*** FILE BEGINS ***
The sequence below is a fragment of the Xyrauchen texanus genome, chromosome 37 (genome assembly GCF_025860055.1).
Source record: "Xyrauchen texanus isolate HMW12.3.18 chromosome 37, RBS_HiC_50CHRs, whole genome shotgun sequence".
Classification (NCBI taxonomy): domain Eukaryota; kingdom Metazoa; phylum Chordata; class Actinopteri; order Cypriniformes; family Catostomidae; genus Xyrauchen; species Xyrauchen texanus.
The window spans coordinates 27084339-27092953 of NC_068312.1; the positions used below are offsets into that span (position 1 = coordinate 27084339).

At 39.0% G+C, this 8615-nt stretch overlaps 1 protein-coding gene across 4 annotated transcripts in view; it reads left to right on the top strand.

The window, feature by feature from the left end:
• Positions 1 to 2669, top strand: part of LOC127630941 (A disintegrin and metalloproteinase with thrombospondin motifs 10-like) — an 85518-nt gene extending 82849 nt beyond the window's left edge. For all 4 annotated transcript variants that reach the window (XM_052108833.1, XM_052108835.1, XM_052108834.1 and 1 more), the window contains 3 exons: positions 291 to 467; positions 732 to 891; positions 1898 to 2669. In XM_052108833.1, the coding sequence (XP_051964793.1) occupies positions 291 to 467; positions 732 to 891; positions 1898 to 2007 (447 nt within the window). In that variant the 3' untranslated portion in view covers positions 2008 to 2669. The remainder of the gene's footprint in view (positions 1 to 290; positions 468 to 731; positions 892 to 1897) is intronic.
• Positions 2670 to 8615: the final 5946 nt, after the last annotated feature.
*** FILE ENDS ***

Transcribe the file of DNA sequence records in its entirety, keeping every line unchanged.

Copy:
The sequence below is a fragment of the Xyrauchen texanus genome, chromosome 37 (genome assembly GCF_025860055.1).
Source record: "Xyrauchen texanus isolate HMW12.3.18 chromosome 37, RBS_HiC_50CHRs, whole genome shotgun sequence".
Classification (NCBI taxonomy): domain Eukaryota; kingdom Metazoa; phylum Chordata; class Actinopteri; order Cypriniformes; family Catostomidae; genus Xyrauchen; species Xyrauchen texanus.
The window spans coordinates 27084339-27092953 of NC_068312.1; the positions used below are offsets into that span (position 1 = coordinate 27084339).

At 39.0% G+C, this 8615-nt stretch overlaps 1 protein-coding gene across 4 annotated transcripts in view; it reads left to right on the top strand.

The window, feature by feature from the left end:
• Positions 1 to 2669, top strand: part of LOC127630941 (A disintegrin and metalloproteinase with thrombospondin motifs 10-like) — an 85518-nt gene extending 82849 nt beyond the window's left edge. For all 4 annotated transcript variants that reach the window (XM_052108833.1, XM_052108835.1, XM_052108834.1 and 1 more), the window contains 3 exons: positions 291 to 467; positions 732 to 891; positions 1898 to 2669. In XM_052108833.1, the coding sequence (XP_051964793.1) occupies positions 291 to 467; positions 732 to 891; positions 1898 to 2007 (447 nt within the window). In that variant the 3' untranslated portion in view covers positions 2008 to 2669. The remainder of the gene's footprint in view (positions 1 to 290; positions 468 to 731; positions 892 to 1897) is intronic.
• Positions 2670 to 8615: the final 5946 nt, after the last annotated feature.